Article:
“New York was the place to be,” Ms. Barnes said.
While Ike was in the Pacific, Etta Mae joined her sister Mildred and her husband, along with her brother Charles, in Harlem, and the sisters found jobs pressing drapes at a factory in the garment district. “They were pressers,” Ms. Barnes said. “That was kind of the going job at the time.”
When the war was over, Ike and Etta Mae were reunited in New York. On weekends, they would go dancing — at small clubs and at the blocklong Savoy Ballroom on Lenox Avenue, where thousands of couples did the jitterbug.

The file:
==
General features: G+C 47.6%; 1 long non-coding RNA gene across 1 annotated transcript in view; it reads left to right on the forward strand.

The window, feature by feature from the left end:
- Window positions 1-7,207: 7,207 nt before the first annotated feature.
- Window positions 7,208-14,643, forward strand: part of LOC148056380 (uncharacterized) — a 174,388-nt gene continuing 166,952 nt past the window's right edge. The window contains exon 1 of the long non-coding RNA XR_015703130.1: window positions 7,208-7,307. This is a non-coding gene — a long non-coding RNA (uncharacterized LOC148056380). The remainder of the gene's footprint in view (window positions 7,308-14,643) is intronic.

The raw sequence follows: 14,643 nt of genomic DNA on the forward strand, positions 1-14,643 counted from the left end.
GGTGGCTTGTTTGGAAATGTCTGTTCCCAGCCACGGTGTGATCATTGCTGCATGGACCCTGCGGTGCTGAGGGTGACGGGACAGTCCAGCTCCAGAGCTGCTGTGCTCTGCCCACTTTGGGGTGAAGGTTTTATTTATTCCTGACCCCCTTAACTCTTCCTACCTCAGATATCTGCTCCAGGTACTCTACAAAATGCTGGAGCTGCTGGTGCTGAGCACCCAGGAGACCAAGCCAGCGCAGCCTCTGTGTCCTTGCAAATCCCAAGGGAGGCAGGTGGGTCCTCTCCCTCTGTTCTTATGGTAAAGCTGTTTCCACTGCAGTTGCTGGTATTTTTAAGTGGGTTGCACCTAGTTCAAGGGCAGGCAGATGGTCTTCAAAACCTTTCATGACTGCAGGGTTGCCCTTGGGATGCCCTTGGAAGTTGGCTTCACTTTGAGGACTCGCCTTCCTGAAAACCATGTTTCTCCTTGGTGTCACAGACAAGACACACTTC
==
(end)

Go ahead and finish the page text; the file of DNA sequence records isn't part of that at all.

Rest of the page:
From the time she was little, Ms. Barnes would take the train every year to visit the Taylors. “I was a Southern girl; I used to go every summer with my grandmother,” she said. “When I would see them dressed up, it was exciting. Like these were some movie stars or something.”
Of her two aunts, Ms. Barnes said, Etta Mae was the serious one. “Mae thought she was the boss. She always thought she was smarter than everybody else. She was always saying, ‘Sister, you shouldn’t do that; Sister, you should.’”
But she loved to dance, Ms. Barnes said. “And she could sing, too.”…”